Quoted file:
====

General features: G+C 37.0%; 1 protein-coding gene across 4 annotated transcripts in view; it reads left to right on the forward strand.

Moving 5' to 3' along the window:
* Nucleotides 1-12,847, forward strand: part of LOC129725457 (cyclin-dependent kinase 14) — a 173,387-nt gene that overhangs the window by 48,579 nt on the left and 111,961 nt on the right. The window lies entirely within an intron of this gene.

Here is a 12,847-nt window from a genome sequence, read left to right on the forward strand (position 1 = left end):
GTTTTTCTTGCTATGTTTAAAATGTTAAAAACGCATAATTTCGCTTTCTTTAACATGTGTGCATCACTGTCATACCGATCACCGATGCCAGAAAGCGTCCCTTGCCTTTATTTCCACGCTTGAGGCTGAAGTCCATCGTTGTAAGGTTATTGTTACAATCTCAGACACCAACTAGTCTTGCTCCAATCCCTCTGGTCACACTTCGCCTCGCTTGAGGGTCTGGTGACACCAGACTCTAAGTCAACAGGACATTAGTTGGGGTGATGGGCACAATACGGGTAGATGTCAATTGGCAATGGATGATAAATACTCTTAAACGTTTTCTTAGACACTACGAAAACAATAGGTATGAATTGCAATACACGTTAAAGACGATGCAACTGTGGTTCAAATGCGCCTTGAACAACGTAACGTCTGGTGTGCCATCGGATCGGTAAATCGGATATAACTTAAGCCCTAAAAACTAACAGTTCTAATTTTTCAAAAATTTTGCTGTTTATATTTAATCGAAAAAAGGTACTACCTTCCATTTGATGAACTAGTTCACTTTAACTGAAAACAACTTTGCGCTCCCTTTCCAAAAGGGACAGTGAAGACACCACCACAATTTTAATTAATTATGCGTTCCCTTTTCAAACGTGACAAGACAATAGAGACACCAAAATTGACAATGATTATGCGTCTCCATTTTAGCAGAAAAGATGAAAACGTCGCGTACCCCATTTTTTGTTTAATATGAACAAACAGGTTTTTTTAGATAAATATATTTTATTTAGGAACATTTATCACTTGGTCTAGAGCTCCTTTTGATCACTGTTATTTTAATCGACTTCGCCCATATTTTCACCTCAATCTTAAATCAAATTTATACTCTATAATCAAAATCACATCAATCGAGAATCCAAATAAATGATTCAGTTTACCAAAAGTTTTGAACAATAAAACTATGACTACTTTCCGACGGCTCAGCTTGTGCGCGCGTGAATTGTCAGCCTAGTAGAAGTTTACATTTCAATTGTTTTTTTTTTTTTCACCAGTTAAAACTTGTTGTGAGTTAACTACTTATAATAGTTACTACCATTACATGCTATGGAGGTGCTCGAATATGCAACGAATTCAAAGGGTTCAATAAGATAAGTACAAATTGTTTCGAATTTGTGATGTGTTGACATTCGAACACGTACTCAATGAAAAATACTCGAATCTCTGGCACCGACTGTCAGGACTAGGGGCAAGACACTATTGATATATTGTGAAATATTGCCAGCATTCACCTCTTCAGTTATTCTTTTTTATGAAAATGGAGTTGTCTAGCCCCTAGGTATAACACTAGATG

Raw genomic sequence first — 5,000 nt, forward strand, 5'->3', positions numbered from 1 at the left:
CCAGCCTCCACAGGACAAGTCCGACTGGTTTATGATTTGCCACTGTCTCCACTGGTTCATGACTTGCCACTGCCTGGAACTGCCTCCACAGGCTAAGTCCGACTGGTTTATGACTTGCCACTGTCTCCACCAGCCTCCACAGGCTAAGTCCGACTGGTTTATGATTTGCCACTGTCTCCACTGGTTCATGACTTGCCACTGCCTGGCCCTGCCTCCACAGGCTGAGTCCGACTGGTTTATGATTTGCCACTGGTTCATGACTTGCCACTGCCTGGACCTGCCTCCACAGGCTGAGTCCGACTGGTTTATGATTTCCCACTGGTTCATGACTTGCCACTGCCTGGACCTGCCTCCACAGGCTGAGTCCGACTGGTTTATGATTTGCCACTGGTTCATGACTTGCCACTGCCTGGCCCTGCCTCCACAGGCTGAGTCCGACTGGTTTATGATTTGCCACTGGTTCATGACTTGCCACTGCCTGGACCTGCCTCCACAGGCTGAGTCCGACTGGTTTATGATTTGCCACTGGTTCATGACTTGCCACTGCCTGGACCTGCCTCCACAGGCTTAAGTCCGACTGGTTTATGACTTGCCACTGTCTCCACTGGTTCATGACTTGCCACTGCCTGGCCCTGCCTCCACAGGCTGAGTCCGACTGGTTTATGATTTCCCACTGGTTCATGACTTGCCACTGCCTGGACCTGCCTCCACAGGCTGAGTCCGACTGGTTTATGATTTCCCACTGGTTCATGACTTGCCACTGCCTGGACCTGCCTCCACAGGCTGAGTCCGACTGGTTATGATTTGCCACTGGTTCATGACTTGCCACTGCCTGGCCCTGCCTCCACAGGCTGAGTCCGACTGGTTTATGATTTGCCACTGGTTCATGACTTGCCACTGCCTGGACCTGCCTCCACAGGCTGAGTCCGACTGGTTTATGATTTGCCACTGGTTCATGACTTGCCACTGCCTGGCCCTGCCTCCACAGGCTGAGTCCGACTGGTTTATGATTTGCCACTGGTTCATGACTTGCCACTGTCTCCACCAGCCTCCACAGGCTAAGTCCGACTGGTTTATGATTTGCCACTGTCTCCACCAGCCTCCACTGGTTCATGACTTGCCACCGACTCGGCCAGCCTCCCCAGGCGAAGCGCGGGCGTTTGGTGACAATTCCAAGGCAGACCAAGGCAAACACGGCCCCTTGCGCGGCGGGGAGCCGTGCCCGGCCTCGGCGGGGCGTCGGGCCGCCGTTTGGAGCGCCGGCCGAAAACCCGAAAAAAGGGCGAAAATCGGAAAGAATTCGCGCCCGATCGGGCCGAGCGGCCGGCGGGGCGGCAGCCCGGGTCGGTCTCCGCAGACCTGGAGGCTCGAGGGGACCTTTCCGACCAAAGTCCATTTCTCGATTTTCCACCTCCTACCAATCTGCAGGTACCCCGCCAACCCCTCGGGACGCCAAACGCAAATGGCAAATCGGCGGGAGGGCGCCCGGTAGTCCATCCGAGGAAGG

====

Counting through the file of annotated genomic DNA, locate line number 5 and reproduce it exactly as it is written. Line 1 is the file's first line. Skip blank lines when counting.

GTTTTTCTTGCTATGTTTAAAATGTTAAAAACGCATAATTTCGCTTTCTTTAACATGTGTGCATCACTGTCATACCGATCACCGATGCCAGAAAGCGTCCCTTGCCTTTATTTCCACGCTTGAGGCTGAAGTCCATCGTTGTAAGGTTATTGTTACAATCTCAGACACCAACTAGTCTTGCTCCAATCCCTCTGGTCACACTTCGCCTCGCTTGAGGGTCTGGTGACACCAGACTCTAAGTCAACAGGACATTAGTTGGGGTGATGGGCACAATACGGGTAGATGTCAATTGGCAATGGATGATAAATACTCTTAAACGTTTTCTTAGACACTACGAAAACAATAGGTATGAATTGCAATACACGTTAAAGACGATGCAACTGTGGTTCAAATGCGCCTTGAACAACGTAACGTCTGGTGTGCCATCGGATCGGTAAATCGGATATAACTTAAGCCCTAAAAACTAACAGTTCTAATTTTTCAAAAATTTTGCTGTTTATATTTAATCGAAAAAAGGTACTACCTTCCATTTGATGAACTAGTTCACTTTAACTGAAAACAACTTTGCGCTCCCTTTCCAAAAGGGACAGTGAAGACACCACCACAATTTTAATTAATTATGCGTTCCCTTTTCAAACGTGACAAGACAATAGAGACACCAAAATTGACAATGATTATGCGTCTCCATTTTAGCAGAAAAGATGAAAACGTCGCGTACCCCATTTTTTGTTTAATATGAACAAACAGGTTTTTTTAGATAAATATATTTTATTTAGGAACATTTATCACTTGGTCTAGAGCTCCTTTTGATCACTGTTATTTTAATCGACTTCGCCCATATTTTCACCTCAATCTTAAATCAAATTTATACTCTATAATCAAAATCACATCAATCGAGAATCCAAATAAATGATTCAGTTTACCAAAAGTTTTGAACAATAAAACTATGACTACTTTCCGACGGCTCAGCTTGTGCGCGCGTGAATTGTCAGCCTAGTAGAAGTTTACATTTCAATTGTTTTTTTTTTTTTCACCAGTTAAAACTTGTTGTGAGTTAACTACTTATAATAGTTACTACCATTACATGCTATGGAGGTGCTCGAATATGCAACGAATTCAAAGGGTTCAATAAGATAAGTACAAATTGTTTCGAATTTGTGATGTGTTGACATTCGAACACGTACTCAATGAAAAATACTCGAATCTCTGGCACCGACTGTCAGGACTAGGGGCAAGACACTATTGATATATTGTGAAATATTGCCAGCATTCACCTCTTCAGTTATTCTTTTTTATGAAAATGGAGTTGTCTAGCCCCTAGGTATAACACTAGATG